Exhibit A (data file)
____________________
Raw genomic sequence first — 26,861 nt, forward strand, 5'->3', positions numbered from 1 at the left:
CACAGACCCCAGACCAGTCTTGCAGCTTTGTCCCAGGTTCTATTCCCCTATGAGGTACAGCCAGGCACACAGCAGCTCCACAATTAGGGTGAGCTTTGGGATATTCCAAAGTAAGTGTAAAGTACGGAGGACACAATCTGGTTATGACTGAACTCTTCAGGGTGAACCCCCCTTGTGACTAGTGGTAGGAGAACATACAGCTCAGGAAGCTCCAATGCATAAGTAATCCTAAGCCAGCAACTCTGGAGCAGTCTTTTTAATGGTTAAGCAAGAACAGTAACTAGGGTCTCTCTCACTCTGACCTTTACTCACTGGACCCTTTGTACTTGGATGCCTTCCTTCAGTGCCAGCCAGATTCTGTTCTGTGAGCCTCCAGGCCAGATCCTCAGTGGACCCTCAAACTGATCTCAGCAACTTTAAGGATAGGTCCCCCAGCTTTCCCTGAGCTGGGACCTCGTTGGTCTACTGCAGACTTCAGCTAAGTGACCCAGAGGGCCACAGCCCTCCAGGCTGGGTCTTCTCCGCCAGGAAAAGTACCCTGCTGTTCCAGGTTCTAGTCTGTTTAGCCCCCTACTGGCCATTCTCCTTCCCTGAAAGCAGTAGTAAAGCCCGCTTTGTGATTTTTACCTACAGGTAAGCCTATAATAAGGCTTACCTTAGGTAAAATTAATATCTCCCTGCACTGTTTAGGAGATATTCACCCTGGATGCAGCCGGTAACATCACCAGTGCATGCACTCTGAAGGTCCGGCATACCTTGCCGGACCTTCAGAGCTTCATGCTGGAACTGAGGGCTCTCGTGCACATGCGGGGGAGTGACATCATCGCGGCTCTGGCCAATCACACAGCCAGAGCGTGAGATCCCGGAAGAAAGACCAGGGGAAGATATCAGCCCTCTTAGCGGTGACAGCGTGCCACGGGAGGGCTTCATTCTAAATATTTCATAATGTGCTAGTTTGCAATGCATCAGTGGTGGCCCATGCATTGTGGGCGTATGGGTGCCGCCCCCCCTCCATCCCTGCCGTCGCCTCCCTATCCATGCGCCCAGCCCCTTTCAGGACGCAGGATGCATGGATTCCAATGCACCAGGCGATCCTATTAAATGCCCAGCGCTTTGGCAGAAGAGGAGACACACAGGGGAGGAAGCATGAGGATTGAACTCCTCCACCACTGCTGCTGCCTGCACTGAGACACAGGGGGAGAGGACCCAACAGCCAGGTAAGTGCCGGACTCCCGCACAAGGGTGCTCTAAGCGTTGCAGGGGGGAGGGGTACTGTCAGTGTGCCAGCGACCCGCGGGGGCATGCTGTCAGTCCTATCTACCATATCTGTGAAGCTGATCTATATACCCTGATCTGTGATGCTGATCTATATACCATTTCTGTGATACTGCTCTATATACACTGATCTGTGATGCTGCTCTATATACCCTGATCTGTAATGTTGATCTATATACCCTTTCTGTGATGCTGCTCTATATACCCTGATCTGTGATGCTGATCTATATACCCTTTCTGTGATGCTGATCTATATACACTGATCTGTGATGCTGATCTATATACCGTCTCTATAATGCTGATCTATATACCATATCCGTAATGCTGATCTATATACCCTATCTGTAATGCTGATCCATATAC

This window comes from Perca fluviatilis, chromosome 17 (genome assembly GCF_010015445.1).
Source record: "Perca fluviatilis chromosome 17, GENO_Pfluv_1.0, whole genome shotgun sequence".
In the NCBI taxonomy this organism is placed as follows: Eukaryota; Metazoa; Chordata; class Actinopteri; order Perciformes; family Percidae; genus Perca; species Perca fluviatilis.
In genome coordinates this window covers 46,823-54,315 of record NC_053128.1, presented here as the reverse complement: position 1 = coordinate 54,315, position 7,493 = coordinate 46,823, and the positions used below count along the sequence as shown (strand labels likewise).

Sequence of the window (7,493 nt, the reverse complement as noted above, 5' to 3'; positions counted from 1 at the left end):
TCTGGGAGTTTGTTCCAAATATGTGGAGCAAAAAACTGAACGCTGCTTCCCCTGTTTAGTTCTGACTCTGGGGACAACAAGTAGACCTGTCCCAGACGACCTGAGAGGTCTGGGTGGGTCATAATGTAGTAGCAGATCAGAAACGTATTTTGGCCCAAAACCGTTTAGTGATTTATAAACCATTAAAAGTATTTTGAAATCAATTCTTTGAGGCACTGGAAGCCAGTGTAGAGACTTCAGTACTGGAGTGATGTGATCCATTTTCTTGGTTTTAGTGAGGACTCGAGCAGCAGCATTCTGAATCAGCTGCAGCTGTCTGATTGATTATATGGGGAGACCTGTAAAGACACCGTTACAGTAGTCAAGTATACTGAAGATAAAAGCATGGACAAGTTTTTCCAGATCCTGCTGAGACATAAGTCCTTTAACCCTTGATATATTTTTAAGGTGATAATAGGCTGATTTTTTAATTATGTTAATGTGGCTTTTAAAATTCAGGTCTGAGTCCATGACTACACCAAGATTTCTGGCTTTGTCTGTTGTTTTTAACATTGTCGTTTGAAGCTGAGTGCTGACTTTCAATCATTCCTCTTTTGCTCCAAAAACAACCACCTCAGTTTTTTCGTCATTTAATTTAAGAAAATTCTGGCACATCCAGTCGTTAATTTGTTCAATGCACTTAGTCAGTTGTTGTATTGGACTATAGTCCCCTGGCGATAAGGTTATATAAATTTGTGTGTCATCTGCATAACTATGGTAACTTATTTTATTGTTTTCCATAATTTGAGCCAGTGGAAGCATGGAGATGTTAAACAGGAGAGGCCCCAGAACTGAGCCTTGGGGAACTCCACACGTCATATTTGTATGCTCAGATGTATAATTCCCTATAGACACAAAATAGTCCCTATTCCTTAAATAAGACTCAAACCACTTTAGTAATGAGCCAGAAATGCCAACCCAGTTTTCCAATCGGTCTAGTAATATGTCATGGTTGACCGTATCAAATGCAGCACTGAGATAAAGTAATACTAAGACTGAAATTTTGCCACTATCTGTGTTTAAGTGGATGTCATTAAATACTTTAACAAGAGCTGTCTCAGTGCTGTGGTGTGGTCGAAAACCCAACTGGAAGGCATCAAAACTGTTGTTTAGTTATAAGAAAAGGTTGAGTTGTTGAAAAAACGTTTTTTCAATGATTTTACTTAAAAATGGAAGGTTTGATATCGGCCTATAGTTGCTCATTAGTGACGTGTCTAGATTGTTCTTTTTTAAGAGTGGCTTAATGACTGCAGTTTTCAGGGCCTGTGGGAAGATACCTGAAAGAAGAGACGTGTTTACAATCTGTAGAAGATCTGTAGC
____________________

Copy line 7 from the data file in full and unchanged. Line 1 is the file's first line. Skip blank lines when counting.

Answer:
Sequence of the window (7,493 nt, the reverse complement as noted above, 5' to 3'; positions counted from 1 at the left end):